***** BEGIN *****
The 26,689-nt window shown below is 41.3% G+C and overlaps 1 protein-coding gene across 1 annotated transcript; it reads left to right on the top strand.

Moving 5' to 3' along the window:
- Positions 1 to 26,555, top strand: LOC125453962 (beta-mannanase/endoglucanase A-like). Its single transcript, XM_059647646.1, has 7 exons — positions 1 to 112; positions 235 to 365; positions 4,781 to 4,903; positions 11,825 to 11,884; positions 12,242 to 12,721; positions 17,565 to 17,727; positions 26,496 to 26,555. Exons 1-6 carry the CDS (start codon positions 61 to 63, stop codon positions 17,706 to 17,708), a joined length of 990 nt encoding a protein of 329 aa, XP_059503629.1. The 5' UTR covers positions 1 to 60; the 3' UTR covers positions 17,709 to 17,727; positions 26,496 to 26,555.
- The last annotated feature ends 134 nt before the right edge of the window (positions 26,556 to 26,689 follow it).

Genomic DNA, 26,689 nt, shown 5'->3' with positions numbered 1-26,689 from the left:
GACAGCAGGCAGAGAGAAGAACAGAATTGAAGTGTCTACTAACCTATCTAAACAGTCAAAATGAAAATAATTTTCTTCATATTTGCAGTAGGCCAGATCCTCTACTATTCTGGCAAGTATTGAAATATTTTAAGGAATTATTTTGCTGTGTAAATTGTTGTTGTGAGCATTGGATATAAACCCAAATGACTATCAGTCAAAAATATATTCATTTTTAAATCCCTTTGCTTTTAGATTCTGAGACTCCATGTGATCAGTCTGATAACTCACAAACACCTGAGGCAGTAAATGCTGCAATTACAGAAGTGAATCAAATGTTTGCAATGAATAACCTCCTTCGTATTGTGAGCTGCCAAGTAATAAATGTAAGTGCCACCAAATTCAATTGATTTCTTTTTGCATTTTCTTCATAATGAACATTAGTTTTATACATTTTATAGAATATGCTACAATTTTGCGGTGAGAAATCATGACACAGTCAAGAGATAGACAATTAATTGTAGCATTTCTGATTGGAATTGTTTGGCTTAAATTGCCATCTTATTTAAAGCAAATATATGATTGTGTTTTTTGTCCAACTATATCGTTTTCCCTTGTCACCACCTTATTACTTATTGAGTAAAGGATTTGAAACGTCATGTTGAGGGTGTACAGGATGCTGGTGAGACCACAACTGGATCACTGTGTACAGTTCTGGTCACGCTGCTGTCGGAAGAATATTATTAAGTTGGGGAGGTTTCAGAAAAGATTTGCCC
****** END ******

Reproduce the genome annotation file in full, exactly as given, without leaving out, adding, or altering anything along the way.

The 26,689-nt window shown below is 41.3% G+C and overlaps 1 protein-coding gene across 1 annotated transcript; it reads left to right on the top strand.

Moving 5' to 3' along the window:
- Positions 1 to 26,555, top strand: LOC125453962 (beta-mannanase/endoglucanase A-like). Its single transcript, XM_059647646.1, has 7 exons — positions 1 to 112; positions 235 to 365; positions 4,781 to 4,903; positions 11,825 to 11,884; positions 12,242 to 12,721; positions 17,565 to 17,727; positions 26,496 to 26,555. Exons 1-6 carry the CDS (start codon positions 61 to 63, stop codon positions 17,706 to 17,708), a joined length of 990 nt encoding a protein of 329 aa, XP_059503629.1. The 5' UTR covers positions 1 to 60; the 3' UTR covers positions 17,709 to 17,727; positions 26,496 to 26,555.
- The last annotated feature ends 134 nt before the right edge of the window (positions 26,556 to 26,689 follow it).

Genomic DNA, 26,689 nt, shown 5'->3' with positions numbered 1-26,689 from the left:
GACAGCAGGCAGAGAGAAGAACAGAATTGAAGTGTCTACTAACCTATCTAAACAGTCAAAATGAAAATAATTTTCTTCATATTTGCAGTAGGCCAGATCCTCTACTATTCTGGCAAGTATTGAAATATTTTAAGGAATTATTTTGCTGTGTAAATTGTTGTTGTGAGCATTGGATATAAACCCAAATGACTATCAGTCAAAAATATATTCATTTTTAAATCCCTTTGCTTTTAGATTCTGAGACTCCATGTGATCAGTCTGATAACTCACAAACACCTGAGGCAGTAAATGCTGCAATTACAGAAGTGAATCAAATGTTTGCAATGAATAACCTCCTTCGTATTGTGAGCTGCCAAGTAATAAATGTAAGTGCCACCAAATTCAATTGATTTCTTTTTGCATTTTCTTCATAATGAACATTAGTTTTATACATTTTATAGAATATGCTACAATTTTGCGGTGAGAAATCATGACACAGTCAAGAGATAGACAATTAATTGTAGCATTTCTGATTGGAATTGTTTGGCTTAAATTGCCATCTTATTTAAAGCAAATATATGATTGTGTTTTTTGTCCAACTATATCGTTTTCCCTTGTCACCACCTTATTACTTATTGAGTAAAGGATTTGAAACGTCATGTTGAGGGTGTACAGGATGCTGGTGAGACCACAACTGGATCACTGTGTACAGTTCTGGTCACGCTGCTGTCGGAAGAATATTATTAAGTTGGGGAGGTTTCAGAAAAGATTTGCCC